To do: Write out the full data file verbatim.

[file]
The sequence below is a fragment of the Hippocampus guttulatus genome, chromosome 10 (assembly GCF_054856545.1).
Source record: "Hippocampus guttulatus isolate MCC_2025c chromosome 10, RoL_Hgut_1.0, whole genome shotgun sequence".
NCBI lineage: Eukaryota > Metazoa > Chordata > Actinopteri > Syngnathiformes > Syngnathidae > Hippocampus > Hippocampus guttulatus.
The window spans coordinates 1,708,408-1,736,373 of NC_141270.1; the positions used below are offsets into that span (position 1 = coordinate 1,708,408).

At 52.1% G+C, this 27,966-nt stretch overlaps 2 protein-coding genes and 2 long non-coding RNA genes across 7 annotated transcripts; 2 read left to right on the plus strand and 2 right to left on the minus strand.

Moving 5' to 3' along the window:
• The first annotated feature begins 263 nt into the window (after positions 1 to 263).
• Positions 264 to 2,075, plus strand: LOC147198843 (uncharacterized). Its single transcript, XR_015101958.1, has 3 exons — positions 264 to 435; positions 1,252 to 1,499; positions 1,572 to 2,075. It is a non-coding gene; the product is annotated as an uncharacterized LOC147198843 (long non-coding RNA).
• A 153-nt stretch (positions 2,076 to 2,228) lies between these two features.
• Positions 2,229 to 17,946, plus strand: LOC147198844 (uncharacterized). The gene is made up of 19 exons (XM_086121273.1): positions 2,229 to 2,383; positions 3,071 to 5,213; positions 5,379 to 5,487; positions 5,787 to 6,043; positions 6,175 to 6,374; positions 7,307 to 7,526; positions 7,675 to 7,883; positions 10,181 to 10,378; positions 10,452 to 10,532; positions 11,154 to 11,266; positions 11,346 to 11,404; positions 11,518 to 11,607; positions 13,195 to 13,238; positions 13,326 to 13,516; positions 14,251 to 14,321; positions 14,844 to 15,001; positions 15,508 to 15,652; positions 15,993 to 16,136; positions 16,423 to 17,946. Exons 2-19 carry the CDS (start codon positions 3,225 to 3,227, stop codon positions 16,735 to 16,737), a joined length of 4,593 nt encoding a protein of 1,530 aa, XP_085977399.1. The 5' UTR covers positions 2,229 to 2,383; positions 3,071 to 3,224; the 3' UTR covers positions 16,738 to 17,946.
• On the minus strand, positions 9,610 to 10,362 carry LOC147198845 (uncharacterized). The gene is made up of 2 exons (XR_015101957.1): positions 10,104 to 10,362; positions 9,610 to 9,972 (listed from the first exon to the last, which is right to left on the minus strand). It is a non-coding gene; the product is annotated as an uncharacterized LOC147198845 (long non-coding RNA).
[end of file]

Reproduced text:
The sequence below is a fragment of the Hippocampus guttulatus genome, chromosome 10 (assembly GCF_054856545.1).
Source record: "Hippocampus guttulatus isolate MCC_2025c chromosome 10, RoL_Hgut_1.0, whole genome shotgun sequence".
NCBI lineage: Eukaryota > Metazoa > Chordata > Actinopteri > Syngnathiformes > Syngnathidae > Hippocampus > Hippocampus guttulatus.
The window spans coordinates 1,708,408-1,736,373 of NC_141270.1; the positions used below are offsets into that span (position 1 = coordinate 1,708,408).

At 52.1% G+C, this 27,966-nt stretch overlaps 2 protein-coding genes and 2 long non-coding RNA genes across 7 annotated transcripts; 2 read left to right on the plus strand and 2 right to left on the minus strand.

Moving 5' to 3' along the window:
• The first annotated feature begins 263 nt into the window (after positions 1 to 263).
• Positions 264 to 2,075, plus strand: LOC147198843 (uncharacterized). Its single transcript, XR_015101958.1, has 3 exons — positions 264 to 435; positions 1,252 to 1,499; positions 1,572 to 2,075. It is a non-coding gene; the product is annotated as an uncharacterized LOC147198843 (long non-coding RNA).
• A 153-nt stretch (positions 2,076 to 2,228) lies between these two features.
• Positions 2,229 to 17,946, plus strand: LOC147198844 (uncharacterized). The gene is made up of 19 exons (XM_086121273.1): positions 2,229 to 2,383; positions 3,071 to 5,213; positions 5,379 to 5,487; positions 5,787 to 6,043; positions 6,175 to 6,374; positions 7,307 to 7,526; positions 7,675 to 7,883; positions 10,181 to 10,378; positions 10,452 to 10,532; positions 11,154 to 11,266; positions 11,346 to 11,404; positions 11,518 to 11,607; positions 13,195 to 13,238; positions 13,326 to 13,516; positions 14,251 to 14,321; positions 14,844 to 15,001; positions 15,508 to 15,652; positions 15,993 to 16,136; positions 16,423 to 17,946. Exons 2-19 carry the CDS (start codon positions 3,225 to 3,227, stop codon positions 16,735 to 16,737), a joined length of 4,593 nt encoding a protein of 1,530 aa, XP_085977399.1. The 5' UTR covers positions 2,229 to 2,383; positions 3,071 to 3,224; the 3' UTR covers positions 16,738 to 17,946.
• On the minus strand, positions 9,610 to 10,362 carry LOC147198845 (uncharacterized). The gene is made up of 2 exons (XR_015101957.1): positions 10,104 to 10,362; positions 9,610 to 9,972 (listed from the first exon to the last, which is right to left on the minus strand). It is a non-coding gene; the product is annotated as an uncharacterized LOC147198845 (long non-coding RNA).